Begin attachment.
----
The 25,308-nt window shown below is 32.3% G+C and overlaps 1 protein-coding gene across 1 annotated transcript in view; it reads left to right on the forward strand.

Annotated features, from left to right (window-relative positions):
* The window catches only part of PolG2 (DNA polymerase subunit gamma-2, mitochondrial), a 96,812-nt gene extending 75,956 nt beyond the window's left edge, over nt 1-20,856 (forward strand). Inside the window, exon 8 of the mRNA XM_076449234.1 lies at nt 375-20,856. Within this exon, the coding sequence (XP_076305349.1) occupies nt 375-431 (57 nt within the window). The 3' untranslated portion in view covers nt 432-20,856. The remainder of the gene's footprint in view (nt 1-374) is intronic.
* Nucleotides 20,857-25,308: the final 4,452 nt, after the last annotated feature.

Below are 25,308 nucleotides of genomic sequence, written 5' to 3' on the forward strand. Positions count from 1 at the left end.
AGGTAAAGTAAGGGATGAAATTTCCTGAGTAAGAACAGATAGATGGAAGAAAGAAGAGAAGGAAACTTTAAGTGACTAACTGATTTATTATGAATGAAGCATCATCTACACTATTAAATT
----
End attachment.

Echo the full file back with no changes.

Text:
The 25,308-nt window shown below is 32.3% G+C and overlaps 1 protein-coding gene across 1 annotated transcript in view; it reads left to right on the forward strand.

Annotated features, from left to right (window-relative positions):
* The window catches only part of PolG2 (DNA polymerase subunit gamma-2, mitochondrial), a 96,812-nt gene extending 75,956 nt beyond the window's left edge, over nt 1-20,856 (forward strand). Inside the window, exon 8 of the mRNA XM_076449234.1 lies at nt 375-20,856. Within this exon, the coding sequence (XP_076305349.1) occupies nt 375-431 (57 nt within the window). The 3' untranslated portion in view covers nt 432-20,856. The remainder of the gene's footprint in view (nt 1-374) is intronic.
* Nucleotides 20,857-25,308: the final 4,452 nt, after the last annotated feature.

Below are 25,308 nucleotides of genomic sequence, written 5' to 3' on the forward strand. Positions count from 1 at the left end.
AGGTAAAGTAAGGGATGAAATTTCCTGAGTAAGAACAGATAGATGGAAGAAAGAAGAGAAGGAAACTTTAAGTGACTAACTGATTTATTATGAATGAAGCATCATCTACACTATTAAATT